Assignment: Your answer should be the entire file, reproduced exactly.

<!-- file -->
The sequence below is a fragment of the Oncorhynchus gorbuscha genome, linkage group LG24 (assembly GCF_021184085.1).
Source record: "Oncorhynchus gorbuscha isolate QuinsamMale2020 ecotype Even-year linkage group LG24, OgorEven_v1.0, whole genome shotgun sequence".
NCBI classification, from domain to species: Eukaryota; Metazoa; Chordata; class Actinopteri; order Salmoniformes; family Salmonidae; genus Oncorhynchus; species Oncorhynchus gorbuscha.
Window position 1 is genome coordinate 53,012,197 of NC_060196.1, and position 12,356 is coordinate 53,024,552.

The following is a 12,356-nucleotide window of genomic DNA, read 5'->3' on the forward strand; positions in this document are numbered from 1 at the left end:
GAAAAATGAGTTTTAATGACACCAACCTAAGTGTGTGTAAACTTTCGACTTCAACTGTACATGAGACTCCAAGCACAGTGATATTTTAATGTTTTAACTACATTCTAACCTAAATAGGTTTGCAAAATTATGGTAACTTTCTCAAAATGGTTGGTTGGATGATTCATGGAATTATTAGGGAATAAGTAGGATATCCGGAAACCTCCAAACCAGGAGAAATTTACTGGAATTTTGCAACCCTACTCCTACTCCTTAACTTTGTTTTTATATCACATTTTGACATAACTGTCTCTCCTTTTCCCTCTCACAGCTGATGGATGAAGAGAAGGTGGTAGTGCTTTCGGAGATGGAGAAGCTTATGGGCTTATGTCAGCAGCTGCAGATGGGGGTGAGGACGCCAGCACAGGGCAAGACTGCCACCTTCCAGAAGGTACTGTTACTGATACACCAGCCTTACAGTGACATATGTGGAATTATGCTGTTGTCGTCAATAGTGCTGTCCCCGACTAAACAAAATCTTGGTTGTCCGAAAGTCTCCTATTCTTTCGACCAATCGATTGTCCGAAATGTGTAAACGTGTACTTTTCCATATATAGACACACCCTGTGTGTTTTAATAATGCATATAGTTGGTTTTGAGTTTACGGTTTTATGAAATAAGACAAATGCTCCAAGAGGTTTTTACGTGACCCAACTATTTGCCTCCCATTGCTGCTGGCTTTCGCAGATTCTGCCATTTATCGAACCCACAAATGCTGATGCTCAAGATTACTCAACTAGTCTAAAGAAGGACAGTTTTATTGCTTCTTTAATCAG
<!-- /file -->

The sequence below is a fragment of the Oncorhynchus gorbuscha genome, linkage group LG24 (assembly GCF_021184085.1).
Source record: "Oncorhynchus gorbuscha isolate QuinsamMale2020 ecotype Even-year linkage group LG24, OgorEven_v1.0, whole genome shotgun sequence".
NCBI classification, from domain to species: Eukaryota; Metazoa; Chordata; class Actinopteri; order Salmoniformes; family Salmonidae; genus Oncorhynchus; species Oncorhynchus gorbuscha.
Window position 1 is genome coordinate 53,012,197 of NC_060196.1, and position 12,356 is coordinate 53,024,552.

The following is a 12,356-nucleotide window of genomic DNA, read 5'->3' on the forward strand; positions in this document are numbered from 1 at the left end:
GAAAAATGAGTTTTAATGACACCAACCTAAGTGTGTGTAAACTTTCGACTTCAACTGTACATGAGACTCCAAGCACAGTGATATTTTAATGTTTTAACTACATTCTAACCTAAATAGGTTTGCAAAATTATGGTAACTTTCTCAAAATGGTTGGTTGGATGATTCATGGAATTATTAGGGAATAAGTAGGATATCCGGAAACCTCCAAACCAGGAGAAATTTACTGGAATTTTGCAACCCTACTCCTACTCCTTAACTTTGTTTTTATATCACATTTTGACATAACTGTCTCTCCTTTTCCCTCTCACAGCTGATGGATGAAGAGAAGGTGGTAGTGCTTTCGGAGATGGAGAAGCTTATGGGCTTATGTCAGCAGCTGCAGATGGGGGTGAGGACGCCAGCACAGGGCAAGACTGCCACCTTCCAGAAGGTACTGTTACTGATACACCAGCCTTACAGTGACATATGTGGAATTATGCTGTTGTCGTCAATAGTGCTGTCCCCGACTAAACAAAATCTTGGTTGTCCGAAAGTCTCCTATTCTTTCGACCAATCGATTGTCCGAAATGTGTAAACGTGTACTTTTCCATATATAGACACACCCTGTGTGTTTTAATAATGCATATAGTTGGTTTTGAGTTTACGGTTTTATGAAATAAGACAAATGCTCCAAGAGGTTTTTACGTGACCCAACTATTTGCCTCCCATTGCTGCTGGCTTTCGCAGATTCTGCCATTTATCGAACCCACAAATGCTGATGCTCAAGATTACTCAACTAGTCTAAAGAAGGACAGTTTTATTGCTTCTTTAATCAG